Replace the lanes with ice, squash the ball a bit and take the whole thing outside and curling is actually pretty similar to bowling.
And for a sport that all started with a few jokers throwing stones over ice to pass the time, it's a pretty cool activity and one well worth watching when it takes to the international stage at the Winter Olympics in Sochi this year.
The round robins have already begun, and the main events will come to a head on February 20 for the women's league finals and on February 21 for the men's finals.
Four players on each team take to the ice to play another team. The goal is to deliver a 19.96kg stone (yes it's an odd number, but it's easier than if you think of it as 44 pounds) into the target area, known as the 'house'. Like lawn bowls, the athletes aim to get their stone closer to the centre of the target than the stones from their competition.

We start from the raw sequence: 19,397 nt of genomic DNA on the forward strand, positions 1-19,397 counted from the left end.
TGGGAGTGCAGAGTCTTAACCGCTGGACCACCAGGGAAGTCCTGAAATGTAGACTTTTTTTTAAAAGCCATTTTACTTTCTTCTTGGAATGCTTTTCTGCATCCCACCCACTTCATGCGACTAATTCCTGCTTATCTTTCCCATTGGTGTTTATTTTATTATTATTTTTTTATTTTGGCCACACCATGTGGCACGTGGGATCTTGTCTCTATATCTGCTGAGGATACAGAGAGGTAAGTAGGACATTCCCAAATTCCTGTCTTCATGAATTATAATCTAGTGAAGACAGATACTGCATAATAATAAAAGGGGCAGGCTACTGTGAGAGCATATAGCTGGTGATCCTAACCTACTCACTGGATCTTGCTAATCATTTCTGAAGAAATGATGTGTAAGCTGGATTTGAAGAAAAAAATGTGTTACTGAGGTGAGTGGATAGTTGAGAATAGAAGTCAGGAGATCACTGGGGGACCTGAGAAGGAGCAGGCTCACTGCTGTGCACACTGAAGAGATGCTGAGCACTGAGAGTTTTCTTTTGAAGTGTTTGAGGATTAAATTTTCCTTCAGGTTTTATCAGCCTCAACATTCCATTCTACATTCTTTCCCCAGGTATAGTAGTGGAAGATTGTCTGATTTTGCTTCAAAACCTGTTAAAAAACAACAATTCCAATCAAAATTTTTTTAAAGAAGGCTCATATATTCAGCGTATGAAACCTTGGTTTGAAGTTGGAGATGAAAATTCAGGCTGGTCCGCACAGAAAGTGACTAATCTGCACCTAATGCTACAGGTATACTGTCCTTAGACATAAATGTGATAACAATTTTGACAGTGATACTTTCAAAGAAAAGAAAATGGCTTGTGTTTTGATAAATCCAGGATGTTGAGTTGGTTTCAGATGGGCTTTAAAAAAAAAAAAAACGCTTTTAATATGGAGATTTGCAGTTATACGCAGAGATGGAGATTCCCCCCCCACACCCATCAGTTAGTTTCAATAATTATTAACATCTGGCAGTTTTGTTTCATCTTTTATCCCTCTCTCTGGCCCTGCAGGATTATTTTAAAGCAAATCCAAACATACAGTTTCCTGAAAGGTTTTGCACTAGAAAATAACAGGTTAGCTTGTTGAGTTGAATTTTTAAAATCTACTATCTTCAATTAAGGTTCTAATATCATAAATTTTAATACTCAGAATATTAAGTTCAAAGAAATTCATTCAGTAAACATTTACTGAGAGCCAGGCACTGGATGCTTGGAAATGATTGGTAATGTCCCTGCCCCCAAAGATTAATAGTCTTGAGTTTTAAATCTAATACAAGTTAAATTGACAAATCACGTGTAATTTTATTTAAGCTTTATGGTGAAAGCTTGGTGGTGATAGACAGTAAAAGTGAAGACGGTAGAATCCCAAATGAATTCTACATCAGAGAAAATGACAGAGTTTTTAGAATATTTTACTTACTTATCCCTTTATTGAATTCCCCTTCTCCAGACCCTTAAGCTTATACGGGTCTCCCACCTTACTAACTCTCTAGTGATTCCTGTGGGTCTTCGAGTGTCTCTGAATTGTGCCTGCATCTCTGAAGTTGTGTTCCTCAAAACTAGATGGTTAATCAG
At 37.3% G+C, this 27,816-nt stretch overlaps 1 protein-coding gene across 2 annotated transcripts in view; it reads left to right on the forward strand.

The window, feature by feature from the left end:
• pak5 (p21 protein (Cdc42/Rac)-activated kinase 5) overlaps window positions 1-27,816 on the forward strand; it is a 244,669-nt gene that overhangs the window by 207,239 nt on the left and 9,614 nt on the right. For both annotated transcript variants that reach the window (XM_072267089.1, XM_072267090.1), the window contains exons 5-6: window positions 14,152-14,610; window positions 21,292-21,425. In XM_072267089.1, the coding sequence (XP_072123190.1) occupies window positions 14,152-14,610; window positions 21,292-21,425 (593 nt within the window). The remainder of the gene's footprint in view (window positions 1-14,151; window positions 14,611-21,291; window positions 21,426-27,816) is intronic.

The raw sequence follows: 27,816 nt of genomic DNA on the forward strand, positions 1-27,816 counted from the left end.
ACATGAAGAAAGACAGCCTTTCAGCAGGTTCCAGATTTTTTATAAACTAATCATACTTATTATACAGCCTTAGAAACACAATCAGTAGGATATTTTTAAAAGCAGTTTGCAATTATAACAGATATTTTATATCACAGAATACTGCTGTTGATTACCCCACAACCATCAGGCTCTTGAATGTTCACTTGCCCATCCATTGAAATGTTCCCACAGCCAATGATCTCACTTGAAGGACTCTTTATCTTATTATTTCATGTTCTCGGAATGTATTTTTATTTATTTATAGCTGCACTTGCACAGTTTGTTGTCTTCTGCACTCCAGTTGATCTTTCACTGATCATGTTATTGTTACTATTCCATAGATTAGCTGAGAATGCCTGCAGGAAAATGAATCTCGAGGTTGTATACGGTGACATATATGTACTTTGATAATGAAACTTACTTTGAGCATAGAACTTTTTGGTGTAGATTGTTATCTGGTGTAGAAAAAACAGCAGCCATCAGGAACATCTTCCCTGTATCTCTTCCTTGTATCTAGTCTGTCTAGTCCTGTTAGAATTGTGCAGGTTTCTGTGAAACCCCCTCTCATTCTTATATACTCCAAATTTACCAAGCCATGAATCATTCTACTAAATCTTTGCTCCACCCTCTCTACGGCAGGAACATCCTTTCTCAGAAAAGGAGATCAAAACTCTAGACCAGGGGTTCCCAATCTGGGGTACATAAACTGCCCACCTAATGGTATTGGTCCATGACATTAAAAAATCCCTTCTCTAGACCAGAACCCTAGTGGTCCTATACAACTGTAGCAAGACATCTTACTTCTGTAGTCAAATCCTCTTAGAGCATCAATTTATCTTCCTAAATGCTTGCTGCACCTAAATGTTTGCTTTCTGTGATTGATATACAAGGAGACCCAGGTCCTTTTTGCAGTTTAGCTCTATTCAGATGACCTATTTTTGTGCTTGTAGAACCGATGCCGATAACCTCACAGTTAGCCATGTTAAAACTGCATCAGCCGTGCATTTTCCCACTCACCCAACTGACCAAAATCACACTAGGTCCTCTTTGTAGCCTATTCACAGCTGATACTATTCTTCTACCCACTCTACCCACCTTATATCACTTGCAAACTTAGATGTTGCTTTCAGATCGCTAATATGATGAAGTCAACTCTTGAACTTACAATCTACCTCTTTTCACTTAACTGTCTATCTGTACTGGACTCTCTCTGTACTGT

Each match is made up of 10 rounds of throws, or 'ends'. This means a team can have one or several stones closest to the target in each round and can therefore get one or several points in each round.
A good team spirit is as important in curling as it is in team bowling. The 'lead' throws first, followed by the 'second', then the 'third' (also known as the vice-skip) and finally the captain of the team, the 'skip'. One of the coolest parts of the game - other than the ice, obviously - is that when one team member is throwing, two other team members can sweep the ice to influence the stone as it skids along.
To really get into the spirit of the game, put on all your winter gear and have a winter-themed play offs at your local AMF alley - medals for the winners, of course.